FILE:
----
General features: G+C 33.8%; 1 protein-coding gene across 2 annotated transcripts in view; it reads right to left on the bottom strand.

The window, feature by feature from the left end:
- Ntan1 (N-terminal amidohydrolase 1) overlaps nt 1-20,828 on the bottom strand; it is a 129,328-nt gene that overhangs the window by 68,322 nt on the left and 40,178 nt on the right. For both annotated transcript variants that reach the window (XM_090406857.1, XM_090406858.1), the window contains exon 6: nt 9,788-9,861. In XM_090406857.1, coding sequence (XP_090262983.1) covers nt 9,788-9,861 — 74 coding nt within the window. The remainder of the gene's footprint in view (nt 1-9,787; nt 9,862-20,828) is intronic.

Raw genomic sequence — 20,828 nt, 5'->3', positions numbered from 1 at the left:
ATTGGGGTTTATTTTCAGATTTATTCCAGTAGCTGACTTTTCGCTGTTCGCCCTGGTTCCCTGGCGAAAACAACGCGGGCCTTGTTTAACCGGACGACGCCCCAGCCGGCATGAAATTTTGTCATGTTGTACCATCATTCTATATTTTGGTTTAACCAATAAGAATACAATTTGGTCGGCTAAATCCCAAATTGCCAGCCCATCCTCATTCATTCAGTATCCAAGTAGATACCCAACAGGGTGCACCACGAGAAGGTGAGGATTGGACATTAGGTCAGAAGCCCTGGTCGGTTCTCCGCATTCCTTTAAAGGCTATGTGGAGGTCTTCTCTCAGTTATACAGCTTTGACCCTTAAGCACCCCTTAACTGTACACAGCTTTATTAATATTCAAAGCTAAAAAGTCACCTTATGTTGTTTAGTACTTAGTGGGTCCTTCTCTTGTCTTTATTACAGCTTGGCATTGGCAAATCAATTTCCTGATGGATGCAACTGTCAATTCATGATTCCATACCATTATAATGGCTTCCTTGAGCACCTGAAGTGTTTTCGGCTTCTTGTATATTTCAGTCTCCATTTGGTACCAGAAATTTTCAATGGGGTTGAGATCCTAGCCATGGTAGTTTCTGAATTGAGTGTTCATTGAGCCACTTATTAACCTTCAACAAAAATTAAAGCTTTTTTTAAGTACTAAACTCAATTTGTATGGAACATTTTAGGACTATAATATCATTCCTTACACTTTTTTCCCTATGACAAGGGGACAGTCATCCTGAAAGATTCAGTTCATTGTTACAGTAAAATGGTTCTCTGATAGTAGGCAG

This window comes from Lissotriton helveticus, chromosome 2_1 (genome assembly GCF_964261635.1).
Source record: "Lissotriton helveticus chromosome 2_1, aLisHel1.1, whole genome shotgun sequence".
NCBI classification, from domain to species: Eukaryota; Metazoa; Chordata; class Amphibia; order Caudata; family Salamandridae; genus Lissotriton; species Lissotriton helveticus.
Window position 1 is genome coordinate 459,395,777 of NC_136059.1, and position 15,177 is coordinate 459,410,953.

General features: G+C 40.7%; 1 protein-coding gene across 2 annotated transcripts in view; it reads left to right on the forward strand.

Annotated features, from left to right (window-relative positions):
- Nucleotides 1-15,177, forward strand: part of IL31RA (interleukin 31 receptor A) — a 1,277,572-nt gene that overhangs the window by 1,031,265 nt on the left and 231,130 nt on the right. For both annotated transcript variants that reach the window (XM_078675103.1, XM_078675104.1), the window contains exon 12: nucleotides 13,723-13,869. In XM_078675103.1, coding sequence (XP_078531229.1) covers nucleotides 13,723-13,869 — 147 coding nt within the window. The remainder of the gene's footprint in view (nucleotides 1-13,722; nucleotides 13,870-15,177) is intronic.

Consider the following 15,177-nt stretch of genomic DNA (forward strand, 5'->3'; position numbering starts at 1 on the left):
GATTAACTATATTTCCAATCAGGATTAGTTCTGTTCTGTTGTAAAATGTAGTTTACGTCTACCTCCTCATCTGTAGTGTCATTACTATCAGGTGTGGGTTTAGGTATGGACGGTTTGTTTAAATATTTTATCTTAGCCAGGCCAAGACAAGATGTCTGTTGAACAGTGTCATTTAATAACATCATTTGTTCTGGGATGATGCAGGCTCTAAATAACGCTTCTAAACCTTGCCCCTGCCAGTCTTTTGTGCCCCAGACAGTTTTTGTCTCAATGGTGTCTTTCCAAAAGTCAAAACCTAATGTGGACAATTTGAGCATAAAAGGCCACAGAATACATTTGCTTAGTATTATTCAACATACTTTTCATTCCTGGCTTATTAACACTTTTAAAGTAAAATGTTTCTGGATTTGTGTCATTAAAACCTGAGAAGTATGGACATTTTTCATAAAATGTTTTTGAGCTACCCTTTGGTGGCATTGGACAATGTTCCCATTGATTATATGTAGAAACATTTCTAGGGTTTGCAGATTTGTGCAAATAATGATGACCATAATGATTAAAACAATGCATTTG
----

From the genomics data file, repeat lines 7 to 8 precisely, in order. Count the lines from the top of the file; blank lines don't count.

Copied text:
Source record: "Lissotriton helveticus chromosome 2_1, aLisHel1.1, whole genome shotgun sequence".
NCBI classification, from domain to species: Eukaryota; Metazoa; Chordata; class Amphibia; order Caudata; family Salamandridae; genus Lissotriton; species Lissotriton helveticus.